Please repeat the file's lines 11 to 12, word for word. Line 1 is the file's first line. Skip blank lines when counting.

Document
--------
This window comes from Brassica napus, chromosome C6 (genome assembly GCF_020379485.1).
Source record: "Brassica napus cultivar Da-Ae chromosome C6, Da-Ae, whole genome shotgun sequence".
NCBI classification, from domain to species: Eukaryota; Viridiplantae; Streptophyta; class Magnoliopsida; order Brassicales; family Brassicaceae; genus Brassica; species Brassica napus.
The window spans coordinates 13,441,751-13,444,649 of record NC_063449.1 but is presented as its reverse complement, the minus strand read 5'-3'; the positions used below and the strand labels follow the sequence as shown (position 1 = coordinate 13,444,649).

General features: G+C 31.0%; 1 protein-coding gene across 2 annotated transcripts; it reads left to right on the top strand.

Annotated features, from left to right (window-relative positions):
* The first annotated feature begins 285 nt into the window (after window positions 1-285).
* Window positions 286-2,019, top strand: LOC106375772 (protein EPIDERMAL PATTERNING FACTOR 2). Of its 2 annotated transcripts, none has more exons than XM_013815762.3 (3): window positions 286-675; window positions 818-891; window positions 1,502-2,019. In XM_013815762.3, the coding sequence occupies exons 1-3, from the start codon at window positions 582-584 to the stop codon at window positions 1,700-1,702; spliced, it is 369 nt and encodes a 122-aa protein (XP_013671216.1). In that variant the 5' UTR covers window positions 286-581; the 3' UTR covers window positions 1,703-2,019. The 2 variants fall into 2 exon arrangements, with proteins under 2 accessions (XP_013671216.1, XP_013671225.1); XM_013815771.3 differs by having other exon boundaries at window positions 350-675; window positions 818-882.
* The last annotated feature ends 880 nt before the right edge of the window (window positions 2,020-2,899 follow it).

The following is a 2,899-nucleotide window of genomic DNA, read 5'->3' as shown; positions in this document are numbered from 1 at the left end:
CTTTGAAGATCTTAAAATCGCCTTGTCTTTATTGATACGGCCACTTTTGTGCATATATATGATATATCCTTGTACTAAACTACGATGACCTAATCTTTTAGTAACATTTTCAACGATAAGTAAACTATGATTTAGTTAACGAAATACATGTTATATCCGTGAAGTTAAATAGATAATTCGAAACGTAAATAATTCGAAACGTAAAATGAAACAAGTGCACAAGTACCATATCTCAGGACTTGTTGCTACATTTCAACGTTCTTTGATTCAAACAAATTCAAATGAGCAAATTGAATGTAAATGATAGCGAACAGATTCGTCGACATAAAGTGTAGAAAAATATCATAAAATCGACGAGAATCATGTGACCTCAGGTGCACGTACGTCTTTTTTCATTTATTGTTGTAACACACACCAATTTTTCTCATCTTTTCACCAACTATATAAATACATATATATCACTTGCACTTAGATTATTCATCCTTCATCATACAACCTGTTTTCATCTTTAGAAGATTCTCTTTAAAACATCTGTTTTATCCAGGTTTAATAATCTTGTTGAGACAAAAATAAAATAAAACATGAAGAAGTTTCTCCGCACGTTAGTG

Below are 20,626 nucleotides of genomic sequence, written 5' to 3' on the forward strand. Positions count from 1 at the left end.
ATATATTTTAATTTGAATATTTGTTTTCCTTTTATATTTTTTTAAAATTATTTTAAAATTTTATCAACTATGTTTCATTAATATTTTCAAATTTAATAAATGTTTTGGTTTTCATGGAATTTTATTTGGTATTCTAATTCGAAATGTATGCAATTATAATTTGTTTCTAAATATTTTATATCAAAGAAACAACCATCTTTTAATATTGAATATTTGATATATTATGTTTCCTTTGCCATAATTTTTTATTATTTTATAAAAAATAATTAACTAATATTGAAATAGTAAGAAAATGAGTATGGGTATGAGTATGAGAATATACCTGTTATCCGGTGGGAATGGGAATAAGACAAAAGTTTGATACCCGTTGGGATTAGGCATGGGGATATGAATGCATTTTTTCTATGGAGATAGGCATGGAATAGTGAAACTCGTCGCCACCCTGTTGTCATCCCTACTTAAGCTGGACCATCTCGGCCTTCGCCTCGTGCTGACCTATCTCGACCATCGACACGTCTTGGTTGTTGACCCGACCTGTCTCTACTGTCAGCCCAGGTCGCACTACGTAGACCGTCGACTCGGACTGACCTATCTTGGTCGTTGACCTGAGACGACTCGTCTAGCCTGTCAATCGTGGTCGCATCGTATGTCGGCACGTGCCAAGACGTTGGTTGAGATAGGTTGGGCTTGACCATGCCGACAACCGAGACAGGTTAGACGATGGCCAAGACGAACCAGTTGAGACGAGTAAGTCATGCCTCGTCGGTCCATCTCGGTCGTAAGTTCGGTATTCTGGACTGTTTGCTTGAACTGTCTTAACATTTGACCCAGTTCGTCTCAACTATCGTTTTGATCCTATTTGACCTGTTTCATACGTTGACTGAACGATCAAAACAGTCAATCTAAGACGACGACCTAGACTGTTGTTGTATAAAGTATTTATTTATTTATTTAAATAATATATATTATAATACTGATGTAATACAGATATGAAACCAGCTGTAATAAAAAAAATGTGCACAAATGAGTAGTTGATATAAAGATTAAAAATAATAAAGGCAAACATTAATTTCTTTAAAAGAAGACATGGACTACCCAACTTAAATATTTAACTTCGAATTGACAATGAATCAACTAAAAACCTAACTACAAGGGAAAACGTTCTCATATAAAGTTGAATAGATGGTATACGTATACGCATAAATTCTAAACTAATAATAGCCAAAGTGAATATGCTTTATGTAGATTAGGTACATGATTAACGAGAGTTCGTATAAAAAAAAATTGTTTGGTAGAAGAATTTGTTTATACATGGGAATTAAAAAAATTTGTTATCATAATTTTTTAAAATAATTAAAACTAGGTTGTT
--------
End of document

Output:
CTTTGAAGATCTTAAAATCGCCTTGTCTTTATTGATACGGCCACTTTTGTGCATATATATGATATATCCTTGTACTAAACTACGATGACCTAATCTTTTAGTAACATTTTCAACGATAAGTAAACTATGATTTAGTTAACGAAATACATGTTATATCCGTGAAGTTAAATAGATAATTCGAAACGTAAATAATTCGAAACGTAAAATGAAACAAGTGCACAAGTACCATATCTCAGGACTTGTTGCTACATTTCAACGTTCTTTGATTCAAACAAATTCAAATGAGCAAATTGAATGTAAATGATAGCGAACAGATTCGTCGACATAAAGTGTAGAAAAATATCATAAAATCGACGAGAATCATGTGACCTCAGGTGCACGTACGTCTTTTTTCATTTATTGTTGTAACACACACCAATTTTTCTCATCTTTTCACCAACTATATAAATACATATATATCACTTGCACTTAGATTATTCATCCTTCATCATACAACCTGTTTTCATCTTTAGAAGATTCTCTTTAAAACATCTGTTTTATCCAGGTTTAATAATCTTGTTGAGACAAAAATAAAATAAAACATGAAGAAGTTTCTCCGCACGTTAGTG

Below are 20,626 nucleotides of genomic sequence, written 5' to 3' on the forward strand. Positions count from 1 at the left end.